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Renting Out a Fixer Upper: Things to Consider
Fixer Upper real estate can prove to be a very good business as long as you make the right decisions and put your money in the right places. One of the major decisions you will have to make when dealing with a fixer upper is what to do with the home once you have purchased the property itself.
You could either resell it at a higher price, flip it –meaning you resell the house immediately to other fixer uppers who would like a crack at fixing the house up and selling it on the market, or you could have it put on the market as a property for rent.
Here are a few things you should know regarding fixer upper homes so that you can make a better decision considering whether a property should be put up for rent instead.
The great thing about investing in rental houses is that well-placed homes can appreciate pretty quickly depending on the neighborhood. If you happed upon a fixer upper home in a suddenly progressive community, you could have very well hit the jackpot.
Looking at the bigger picture, experts predict that most properties appreciate in value by only about five percent per year. That doesn't sound very promising, does it? However, the amount you earn from a rental home isn't solely dependent on the appreciation in value of a property.
Even if you plunk down about 0,000 on a home, you could still make good income by the use of leverage. Leverage is the use of other people’s money, expertise, and time to purchase a home or make an income out of one.
This is made possible by the fact that you don't have to purchase a home right out of your savings. That would be a great risk to take – what if your venture tanks? Fortunately, not too many fixer uppers purchase property this way. Most fixer uppers use some sort of loan or financing to get their hands on potentially juicy property.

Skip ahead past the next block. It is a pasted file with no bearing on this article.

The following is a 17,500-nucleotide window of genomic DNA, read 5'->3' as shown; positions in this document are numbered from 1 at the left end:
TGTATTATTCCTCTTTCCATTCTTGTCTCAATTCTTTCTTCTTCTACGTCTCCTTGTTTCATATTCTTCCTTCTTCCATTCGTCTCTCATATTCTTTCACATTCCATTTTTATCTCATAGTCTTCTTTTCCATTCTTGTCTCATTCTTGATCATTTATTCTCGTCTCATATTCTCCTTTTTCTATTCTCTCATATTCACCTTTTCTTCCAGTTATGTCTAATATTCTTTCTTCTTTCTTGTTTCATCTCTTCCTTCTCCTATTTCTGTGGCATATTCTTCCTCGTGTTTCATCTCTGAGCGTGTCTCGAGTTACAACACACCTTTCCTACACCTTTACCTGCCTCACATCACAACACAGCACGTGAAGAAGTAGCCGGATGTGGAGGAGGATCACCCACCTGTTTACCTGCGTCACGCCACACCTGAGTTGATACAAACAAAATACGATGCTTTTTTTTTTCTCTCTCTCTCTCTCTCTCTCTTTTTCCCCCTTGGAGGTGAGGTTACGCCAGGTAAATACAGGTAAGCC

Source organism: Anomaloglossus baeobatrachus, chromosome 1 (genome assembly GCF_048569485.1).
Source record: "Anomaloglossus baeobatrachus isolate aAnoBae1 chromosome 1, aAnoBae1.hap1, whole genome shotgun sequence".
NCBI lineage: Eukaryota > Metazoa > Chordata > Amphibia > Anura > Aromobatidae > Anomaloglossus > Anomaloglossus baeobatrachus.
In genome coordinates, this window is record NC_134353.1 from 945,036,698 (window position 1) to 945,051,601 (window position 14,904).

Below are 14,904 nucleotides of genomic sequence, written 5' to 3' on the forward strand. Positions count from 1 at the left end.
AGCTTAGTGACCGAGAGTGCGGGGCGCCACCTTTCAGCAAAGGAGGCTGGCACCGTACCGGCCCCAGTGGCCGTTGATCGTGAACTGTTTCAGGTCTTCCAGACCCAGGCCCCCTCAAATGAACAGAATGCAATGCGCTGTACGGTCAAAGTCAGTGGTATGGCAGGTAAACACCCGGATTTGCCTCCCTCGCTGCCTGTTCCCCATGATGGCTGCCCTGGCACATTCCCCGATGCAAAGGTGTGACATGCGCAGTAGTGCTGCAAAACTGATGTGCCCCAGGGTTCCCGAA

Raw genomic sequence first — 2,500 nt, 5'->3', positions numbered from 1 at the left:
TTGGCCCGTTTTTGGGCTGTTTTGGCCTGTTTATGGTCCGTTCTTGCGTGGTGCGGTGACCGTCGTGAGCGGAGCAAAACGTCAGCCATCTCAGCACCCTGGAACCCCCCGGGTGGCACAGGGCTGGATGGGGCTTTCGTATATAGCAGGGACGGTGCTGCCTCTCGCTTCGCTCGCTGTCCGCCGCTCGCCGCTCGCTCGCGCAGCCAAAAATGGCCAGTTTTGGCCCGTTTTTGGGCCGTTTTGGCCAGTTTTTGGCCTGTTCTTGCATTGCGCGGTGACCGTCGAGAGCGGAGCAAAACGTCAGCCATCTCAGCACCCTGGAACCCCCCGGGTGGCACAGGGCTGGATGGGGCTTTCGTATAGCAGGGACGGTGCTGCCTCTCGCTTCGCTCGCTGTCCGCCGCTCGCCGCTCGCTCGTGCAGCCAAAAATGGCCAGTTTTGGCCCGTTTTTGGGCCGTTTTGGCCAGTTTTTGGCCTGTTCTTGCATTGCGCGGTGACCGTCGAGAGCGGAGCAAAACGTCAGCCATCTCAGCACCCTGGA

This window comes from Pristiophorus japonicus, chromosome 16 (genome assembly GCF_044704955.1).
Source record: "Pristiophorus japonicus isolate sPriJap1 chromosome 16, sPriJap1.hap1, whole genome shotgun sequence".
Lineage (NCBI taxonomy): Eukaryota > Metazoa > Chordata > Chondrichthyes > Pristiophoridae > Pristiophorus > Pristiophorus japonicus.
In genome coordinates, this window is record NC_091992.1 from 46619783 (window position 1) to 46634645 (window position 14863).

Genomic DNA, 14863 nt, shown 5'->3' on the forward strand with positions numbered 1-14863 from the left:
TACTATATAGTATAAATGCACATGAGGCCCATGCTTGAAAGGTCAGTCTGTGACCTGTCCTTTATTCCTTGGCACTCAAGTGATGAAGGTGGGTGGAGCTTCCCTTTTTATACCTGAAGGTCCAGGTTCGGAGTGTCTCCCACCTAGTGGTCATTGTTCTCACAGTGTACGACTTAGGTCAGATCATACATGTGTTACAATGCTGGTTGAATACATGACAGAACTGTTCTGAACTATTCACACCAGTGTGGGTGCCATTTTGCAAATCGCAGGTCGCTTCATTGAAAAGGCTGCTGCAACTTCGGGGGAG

After using such to finance your purchase, you will of course, have to make regular payments to lenders plus interest. Now, what if you purchase a home like such, fix it up, and have it out for rent, and then use the rental money you get to cover loan payments and get an income as well?
That would be a great way to make good income out of the situation and is a great way to use leveraging.
It is also possible to refinance after a previous fix up so that you can move on to other properties. You should never rush the issue. Make sure you have ample time to make sure a property is ready for rental and can make an income before making the next move.
However, if you are confident in you skills as a fixer upper, having dealt with it in the past, then you may juggle a bit depending on your skill.
Having said that, the reason you should be careful not to commit to too many properties at the same time is the fact that some properties may earn a negative cash flow. This means that the property doesn't earn its keep, making leveraging impossible. You will end up paying the loans out of your own pocket.
This is a sure way to go broke fast – especially if you have multiple properties that are tanking at the same time. If you aren't able to plug this gap immediately, you could find your pockets hemorrhaging hard-earned cash!
Negative cash flow is caused when the rent doesn't cover the loan payment plus interest. It may be that the tenants don't pay on time, or the units are vacant, or the rent can't be made to justify a large loan payment.
To avoid the two later problems make sure you choose a good location in progressive areas. This will help assure you that you will have an ample supply of tenants. Also you will have to hone your landlord skills to the hilt to deal with those that skip paying up.
This skill involved keeping good records of transactions, tenant information and such. You will need this information to both deal fairly and legally with issues that arise out of the lease.
About the Author: The above article was written by Sarah Miller on behalf of Home and Room Additions Contractors, an online homeowner resource and advice site on do-it-yourself home addition projects of all types.